Effects of nitrogen fertilization on spotted knapweed and competing vegetation in western Montana
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CitationStory, J. M., Boggs, K. W., & Graham, D. R. (1989). Effects of nitrogen fertilization on spotted knapweed and competing vegetation in western Montana. Journal of Range Management, 42(3), 222-225.
PublisherSociety for Range Management
JournalJournal of Range Management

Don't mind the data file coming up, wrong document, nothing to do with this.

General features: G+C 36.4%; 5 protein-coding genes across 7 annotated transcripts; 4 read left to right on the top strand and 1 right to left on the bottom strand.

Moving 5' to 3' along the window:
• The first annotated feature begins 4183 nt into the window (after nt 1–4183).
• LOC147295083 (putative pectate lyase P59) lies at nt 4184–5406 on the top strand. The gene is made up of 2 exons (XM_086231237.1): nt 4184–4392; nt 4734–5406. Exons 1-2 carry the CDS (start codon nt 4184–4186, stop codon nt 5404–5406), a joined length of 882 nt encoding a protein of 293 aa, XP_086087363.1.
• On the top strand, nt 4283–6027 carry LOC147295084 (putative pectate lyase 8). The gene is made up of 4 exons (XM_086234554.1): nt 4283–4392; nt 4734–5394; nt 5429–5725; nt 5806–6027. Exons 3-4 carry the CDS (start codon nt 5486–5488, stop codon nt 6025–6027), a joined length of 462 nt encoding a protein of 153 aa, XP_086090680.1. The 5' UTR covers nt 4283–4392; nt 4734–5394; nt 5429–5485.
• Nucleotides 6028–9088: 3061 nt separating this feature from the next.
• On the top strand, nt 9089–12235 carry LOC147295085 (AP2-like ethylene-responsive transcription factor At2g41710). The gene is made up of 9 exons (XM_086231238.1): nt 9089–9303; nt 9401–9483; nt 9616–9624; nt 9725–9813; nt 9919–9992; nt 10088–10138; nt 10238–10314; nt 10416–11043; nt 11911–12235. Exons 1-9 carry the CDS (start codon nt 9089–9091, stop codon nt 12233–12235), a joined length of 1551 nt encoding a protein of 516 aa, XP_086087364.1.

AbstractThe effects of N fertilization on spotted knapweed (Centaurea maculosa Lamarck) and competing vegetation were studied at 2 sites in western Montana during 1981 through 1984. The N was applied 1 time at each site at rates of 56, 112, 224, and 448 kg/ha. Spotted knapweed biomass showed a significant, positive yield response to N at all rates at both sites during the year of application. The only response by spotted knapweed to N in succeeding years was in the second year at Site 1 where a significant response was detected at the 448 kg N/ha rate. Competing vegetation at Site 1 (primarily quackgrass, Agropyron repens (L.) Beauv.) in the first year showed a significant, positive response to N, while competing vegetation at Site 2 (primarily crested wheatgrass, Agropyron cristatum (L.) Gaertn.) did not respond to N in the first year. No response by competing vegetation to N in succeeding years at either site was detected. There was a significant relationship between percent knapweed and N rate at both sites in the year of N application, but not in succeeding years. These results suggest that N fertilization, by itself, as a cultural control approach to knapweed may be impractical, and could contribute toward the increase of knapweed when used in some of the plant communities normally associated with spotted knapweed on rangeland in western Montana.